Today is what the farmer would call a 'quiet day'. There is not a breath of wind, the sky is a uniform grey, the temperature is warm for the time of year, and nothing much is moving here in the depths of the country. Virtually the only sound is that of the male robin - one every hundred yards or so, singing its beak off with what sounds like a song of joy but is actually an agressive song saying 'get off my patch.'
There is no sign of activity in the fields as Tess and I walk down the lane. But then, there wouldn't be - the fields are so wet that any vehicle that ventured on to the soil would be instantly bogged down. Early last week the farmer was able to pull a friend's tractor out of the mire with his new, bigger version. Dare I say, naughtily, the first time he has actually been able to boast 'mine's bigger than yours!'
Although it is warm there are only minimal signs of any growth. Buds on some of the trees are quite fat but a long way from beginning to actually grow. The stretch of alders by the beckside - alder is one of my favourite trees - is showing a faint tinge of red in the tops and the alder catkins hang dark and hard, waiting for warmer days to make them break out.
There are a few berries left here and there but they are almost rotten and look most unappetizing. I really wonder what our birds find to eat away from the bird table, although the farmer says that with the fields being so wet there will be plenty of grubs for them to search for. Also because this is a pheasant-rearing area, I suspect that a lot of wild birds frequent the pheasant pens in an effort to share some of the spoils.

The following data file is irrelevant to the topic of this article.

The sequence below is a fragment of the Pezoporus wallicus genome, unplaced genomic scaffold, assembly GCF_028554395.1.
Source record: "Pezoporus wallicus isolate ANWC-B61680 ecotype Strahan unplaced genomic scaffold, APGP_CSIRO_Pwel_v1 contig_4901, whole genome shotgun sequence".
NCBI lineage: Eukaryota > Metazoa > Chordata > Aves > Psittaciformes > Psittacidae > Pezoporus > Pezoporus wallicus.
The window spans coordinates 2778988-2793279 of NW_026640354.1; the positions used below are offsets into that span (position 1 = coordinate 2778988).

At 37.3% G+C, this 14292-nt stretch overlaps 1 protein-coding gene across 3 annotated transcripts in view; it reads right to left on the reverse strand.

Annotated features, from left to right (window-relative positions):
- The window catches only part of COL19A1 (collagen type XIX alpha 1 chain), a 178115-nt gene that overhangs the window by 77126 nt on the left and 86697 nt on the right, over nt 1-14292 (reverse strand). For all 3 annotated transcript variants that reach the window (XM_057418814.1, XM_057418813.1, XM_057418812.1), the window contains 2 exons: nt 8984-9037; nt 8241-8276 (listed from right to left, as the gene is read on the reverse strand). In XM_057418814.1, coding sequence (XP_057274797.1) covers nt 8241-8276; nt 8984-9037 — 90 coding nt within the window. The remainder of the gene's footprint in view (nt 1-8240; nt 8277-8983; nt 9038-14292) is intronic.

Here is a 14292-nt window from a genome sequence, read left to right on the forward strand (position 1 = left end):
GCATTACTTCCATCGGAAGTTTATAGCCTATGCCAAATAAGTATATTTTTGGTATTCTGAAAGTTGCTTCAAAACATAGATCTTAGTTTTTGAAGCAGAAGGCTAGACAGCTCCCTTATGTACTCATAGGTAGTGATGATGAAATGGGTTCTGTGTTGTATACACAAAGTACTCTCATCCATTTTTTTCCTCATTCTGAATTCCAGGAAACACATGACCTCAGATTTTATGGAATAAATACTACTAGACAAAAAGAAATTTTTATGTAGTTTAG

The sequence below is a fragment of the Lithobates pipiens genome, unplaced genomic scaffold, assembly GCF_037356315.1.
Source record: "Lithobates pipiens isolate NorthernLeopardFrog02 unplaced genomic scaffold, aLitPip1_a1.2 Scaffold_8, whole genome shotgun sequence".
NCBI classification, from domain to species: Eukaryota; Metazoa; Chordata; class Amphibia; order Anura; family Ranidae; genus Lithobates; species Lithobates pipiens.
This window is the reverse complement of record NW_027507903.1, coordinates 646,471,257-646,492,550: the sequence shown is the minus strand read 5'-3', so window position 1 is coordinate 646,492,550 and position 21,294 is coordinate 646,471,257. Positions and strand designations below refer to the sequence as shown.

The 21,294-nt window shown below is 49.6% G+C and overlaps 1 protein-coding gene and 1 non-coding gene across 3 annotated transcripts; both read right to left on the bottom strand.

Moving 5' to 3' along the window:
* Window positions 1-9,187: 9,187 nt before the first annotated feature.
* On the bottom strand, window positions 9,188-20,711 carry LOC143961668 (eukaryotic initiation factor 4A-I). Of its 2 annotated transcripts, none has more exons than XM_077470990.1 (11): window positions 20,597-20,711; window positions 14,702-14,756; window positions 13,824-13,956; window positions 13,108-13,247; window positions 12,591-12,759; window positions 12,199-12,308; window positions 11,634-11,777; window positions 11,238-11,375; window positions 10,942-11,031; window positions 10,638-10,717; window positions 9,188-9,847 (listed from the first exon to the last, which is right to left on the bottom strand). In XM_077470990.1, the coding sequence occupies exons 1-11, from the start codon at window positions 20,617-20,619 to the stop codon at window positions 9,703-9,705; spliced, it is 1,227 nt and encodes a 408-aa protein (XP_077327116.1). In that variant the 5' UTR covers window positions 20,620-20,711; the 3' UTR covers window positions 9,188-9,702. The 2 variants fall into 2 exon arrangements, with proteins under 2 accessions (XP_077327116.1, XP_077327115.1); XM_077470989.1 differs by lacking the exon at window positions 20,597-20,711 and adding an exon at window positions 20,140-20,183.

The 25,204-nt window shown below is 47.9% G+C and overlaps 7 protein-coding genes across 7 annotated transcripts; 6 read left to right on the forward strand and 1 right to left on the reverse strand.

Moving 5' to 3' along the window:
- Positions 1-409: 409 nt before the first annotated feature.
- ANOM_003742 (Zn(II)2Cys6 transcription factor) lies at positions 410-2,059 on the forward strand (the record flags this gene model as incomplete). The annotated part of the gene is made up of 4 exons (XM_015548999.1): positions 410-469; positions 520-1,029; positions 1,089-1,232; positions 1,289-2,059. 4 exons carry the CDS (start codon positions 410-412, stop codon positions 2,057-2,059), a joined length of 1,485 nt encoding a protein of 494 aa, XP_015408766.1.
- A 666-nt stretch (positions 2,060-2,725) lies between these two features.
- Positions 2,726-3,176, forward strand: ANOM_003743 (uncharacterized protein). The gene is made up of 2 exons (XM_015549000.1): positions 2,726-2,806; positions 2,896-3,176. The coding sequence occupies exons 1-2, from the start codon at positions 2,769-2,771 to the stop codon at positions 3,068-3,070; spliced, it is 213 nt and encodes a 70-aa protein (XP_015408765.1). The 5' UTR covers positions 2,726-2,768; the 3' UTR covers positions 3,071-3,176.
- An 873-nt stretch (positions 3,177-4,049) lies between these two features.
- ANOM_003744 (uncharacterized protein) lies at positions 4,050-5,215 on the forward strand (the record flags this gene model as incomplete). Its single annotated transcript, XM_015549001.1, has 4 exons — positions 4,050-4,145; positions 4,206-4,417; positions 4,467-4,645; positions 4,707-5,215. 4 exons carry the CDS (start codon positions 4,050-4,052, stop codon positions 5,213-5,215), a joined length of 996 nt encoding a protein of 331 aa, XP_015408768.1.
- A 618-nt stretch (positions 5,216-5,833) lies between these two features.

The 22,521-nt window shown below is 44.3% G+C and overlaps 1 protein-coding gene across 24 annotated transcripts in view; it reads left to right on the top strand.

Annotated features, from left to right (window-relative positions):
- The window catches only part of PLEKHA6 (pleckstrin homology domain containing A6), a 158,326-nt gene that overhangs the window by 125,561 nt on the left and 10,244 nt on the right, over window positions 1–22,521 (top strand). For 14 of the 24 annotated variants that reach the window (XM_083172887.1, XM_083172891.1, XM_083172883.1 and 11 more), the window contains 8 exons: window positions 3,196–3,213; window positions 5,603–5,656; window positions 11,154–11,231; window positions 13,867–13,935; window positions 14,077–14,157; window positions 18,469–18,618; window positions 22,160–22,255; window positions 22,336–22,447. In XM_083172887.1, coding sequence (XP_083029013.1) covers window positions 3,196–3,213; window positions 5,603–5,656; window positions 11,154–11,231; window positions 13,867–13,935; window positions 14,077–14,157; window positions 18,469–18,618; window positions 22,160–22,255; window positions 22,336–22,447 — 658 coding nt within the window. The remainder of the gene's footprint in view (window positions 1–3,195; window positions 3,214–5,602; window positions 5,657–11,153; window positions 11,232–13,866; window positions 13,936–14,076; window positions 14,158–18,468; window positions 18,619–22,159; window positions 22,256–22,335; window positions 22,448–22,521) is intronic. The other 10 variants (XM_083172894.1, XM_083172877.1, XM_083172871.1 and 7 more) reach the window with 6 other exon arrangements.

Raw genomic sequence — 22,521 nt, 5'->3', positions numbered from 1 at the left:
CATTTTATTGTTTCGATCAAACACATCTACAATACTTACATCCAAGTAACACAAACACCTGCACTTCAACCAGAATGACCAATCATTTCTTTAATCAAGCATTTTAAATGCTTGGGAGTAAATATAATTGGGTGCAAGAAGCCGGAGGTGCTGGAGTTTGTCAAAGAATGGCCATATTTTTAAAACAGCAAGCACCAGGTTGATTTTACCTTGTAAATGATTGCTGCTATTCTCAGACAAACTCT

Speaking of pheasants, this morning I have been to the Physiotherapist for my six-weekly visit (the farmer had to drive me there as I am again unable to drive) and on the way back - only a distance of around ten miles - we were conscious of just how many dead cock pheasants there were on the road. The farmer says they have already started to fight over the hen pheasants (men never learn do they?) and get so involved in a fight on the grass verge that they just don't notice the oncoming traffic. I suppose the only good thing about it is that these dead bodies are instant food for the hundreds of crows that fly around. Every carcase is surrounded by pecking crows and they only rise up when the car is almost on top of them. By tomorrow there will be no trace left, apart from a few feathers that will blow away in the wind.
A friend is up in the Dales from Kent and I am hoping to see her within the next day or two - it is quite a long time since we met, so it will be lovely to see her and catch up on all the news. She is a much travelled lady and has not been back from Australia for all that long. And all this in spite of sadness in her life. It makes my silly little black-out such a petty thing when I think of the things that others have to put up with, so I am determined not to let it get me down. Keep on blogging - that's what I intend to do.
And to cheer me up even further, I came back into the house through the front garden and saw that the Winter Aconites are already up - their little green frills are already showing so now they just have to turn their little yellow faces to the sun (if it doesn't snow first).